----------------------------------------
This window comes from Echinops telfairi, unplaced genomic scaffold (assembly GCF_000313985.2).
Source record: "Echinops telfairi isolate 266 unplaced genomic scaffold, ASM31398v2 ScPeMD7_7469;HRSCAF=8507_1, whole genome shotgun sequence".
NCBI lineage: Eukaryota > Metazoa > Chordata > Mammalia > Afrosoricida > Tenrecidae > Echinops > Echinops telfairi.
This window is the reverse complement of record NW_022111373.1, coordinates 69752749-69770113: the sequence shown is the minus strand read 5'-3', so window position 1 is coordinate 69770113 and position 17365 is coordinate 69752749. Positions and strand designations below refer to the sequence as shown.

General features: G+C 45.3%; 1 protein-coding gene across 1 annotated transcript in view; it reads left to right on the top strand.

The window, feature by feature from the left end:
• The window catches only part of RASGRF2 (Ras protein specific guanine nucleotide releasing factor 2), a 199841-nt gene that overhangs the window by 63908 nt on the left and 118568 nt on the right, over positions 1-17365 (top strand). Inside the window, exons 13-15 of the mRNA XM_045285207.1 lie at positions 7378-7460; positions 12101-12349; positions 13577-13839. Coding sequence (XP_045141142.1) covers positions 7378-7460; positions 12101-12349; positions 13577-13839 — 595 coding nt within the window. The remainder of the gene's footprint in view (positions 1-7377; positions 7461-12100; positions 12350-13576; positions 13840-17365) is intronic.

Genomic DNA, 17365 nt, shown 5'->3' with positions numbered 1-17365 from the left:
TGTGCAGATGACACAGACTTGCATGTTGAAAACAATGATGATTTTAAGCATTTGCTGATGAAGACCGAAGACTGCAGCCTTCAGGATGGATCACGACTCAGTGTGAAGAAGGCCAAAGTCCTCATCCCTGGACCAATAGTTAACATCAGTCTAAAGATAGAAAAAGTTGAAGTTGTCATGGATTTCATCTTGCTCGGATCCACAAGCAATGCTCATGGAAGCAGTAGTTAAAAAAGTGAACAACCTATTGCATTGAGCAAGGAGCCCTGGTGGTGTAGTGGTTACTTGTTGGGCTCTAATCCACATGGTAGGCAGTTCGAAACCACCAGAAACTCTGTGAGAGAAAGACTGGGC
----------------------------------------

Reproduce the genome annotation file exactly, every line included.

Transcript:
This window comes from Echinops telfairi, unplaced genomic scaffold (assembly GCF_000313985.2).
Source record: "Echinops telfairi isolate 266 unplaced genomic scaffold, ASM31398v2 ScPeMD7_7469;HRSCAF=8507_1, whole genome shotgun sequence".
NCBI lineage: Eukaryota > Metazoa > Chordata > Mammalia > Afrosoricida > Tenrecidae > Echinops > Echinops telfairi.
This window is the reverse complement of record NW_022111373.1, coordinates 69752749-69770113: the sequence shown is the minus strand read 5'-3', so window position 1 is coordinate 69770113 and position 17365 is coordinate 69752749. Positions and strand designations below refer to the sequence as shown.

General features: G+C 45.3%; 1 protein-coding gene across 1 annotated transcript in view; it reads left to right on the top strand.

The window, feature by feature from the left end:
• The window catches only part of RASGRF2 (Ras protein specific guanine nucleotide releasing factor 2), a 199841-nt gene that overhangs the window by 63908 nt on the left and 118568 nt on the right, over positions 1-17365 (top strand). Inside the window, exons 13-15 of the mRNA XM_045285207.1 lie at positions 7378-7460; positions 12101-12349; positions 13577-13839. Coding sequence (XP_045141142.1) covers positions 7378-7460; positions 12101-12349; positions 13577-13839 — 595 coding nt within the window. The remainder of the gene's footprint in view (positions 1-7377; positions 7461-12100; positions 12350-13576; positions 13840-17365) is intronic.

Genomic DNA, 17365 nt, shown 5'->3' with positions numbered 1-17365 from the left:
TGTGCAGATGACACAGACTTGCATGTTGAAAACAATGATGATTTTAAGCATTTGCTGATGAAGACCGAAGACTGCAGCCTTCAGGATGGATCACGACTCAGTGTGAAGAAGGCCAAAGTCCTCATCCCTGGACCAATAGTTAACATCAGTCTAAAGATAGAAAAAGTTGAAGTTGTCATGGATTTCATCTTGCTCGGATCCACAAGCAATGCTCATGGAAGCAGTAGTTAAAAAAGTGAACAACCTATTGCATTGAGCAAGGAGCCCTGGTGGTGTAGTGGTTACTTGTTGGGCTCTAATCCACATGGTAGGCAGTTCGAAACCACCAGAAACTCTGTGAGAGAAAGACTGGGC